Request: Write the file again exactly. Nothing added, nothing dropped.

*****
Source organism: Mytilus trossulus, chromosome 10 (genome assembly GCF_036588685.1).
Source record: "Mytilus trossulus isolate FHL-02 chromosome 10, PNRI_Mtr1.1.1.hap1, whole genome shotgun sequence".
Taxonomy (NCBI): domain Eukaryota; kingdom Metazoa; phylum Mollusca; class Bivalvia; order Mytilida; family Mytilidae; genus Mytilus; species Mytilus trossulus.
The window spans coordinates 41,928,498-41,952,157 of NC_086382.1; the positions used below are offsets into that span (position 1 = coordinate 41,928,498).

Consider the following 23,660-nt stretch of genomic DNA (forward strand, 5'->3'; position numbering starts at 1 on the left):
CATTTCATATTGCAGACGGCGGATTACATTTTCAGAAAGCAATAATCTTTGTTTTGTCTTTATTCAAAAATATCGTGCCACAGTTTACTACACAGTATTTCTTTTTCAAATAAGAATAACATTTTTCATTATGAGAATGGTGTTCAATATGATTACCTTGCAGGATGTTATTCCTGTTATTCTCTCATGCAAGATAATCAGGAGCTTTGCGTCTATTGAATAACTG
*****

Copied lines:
Source organism: Mytilus trossulus, chromosome 10 (genome assembly GCF_036588685.1).
Source record: "Mytilus trossulus isolate FHL-02 chromosome 10, PNRI_Mtr1.1.1.hap1, whole genome shotgun sequence".
Taxonomy (NCBI): domain Eukaryota; kingdom Metazoa; phylum Mollusca; class Bivalvia; order Mytilida; family Mytilidae; genus Mytilus; species Mytilus trossulus.
The window spans coordinates 41,928,498-41,952,157 of NC_086382.1; the positions used below are offsets into that span (position 1 = coordinate 41,928,498).

Consider the following 23,660-nt stretch of genomic DNA (forward strand, 5'->3'; position numbering starts at 1 on the left):
CATTTCATATTGCAGACGGCGGATTACATTTTCAGAAAGCAATAATCTTTGTTTTGTCTTTATTCAAAAATATCGTGCCACAGTTTACTACACAGTATTTCTTTTTCAAATAAGAATAACATTTTTCATTATGAGAATGGTGTTCAATATGATTACCTTGCAGGATGTTATTCCTGTTATTCTCTCATGCAAGATAATCAGGAGCTTTGCGTCTATTGAATAACTG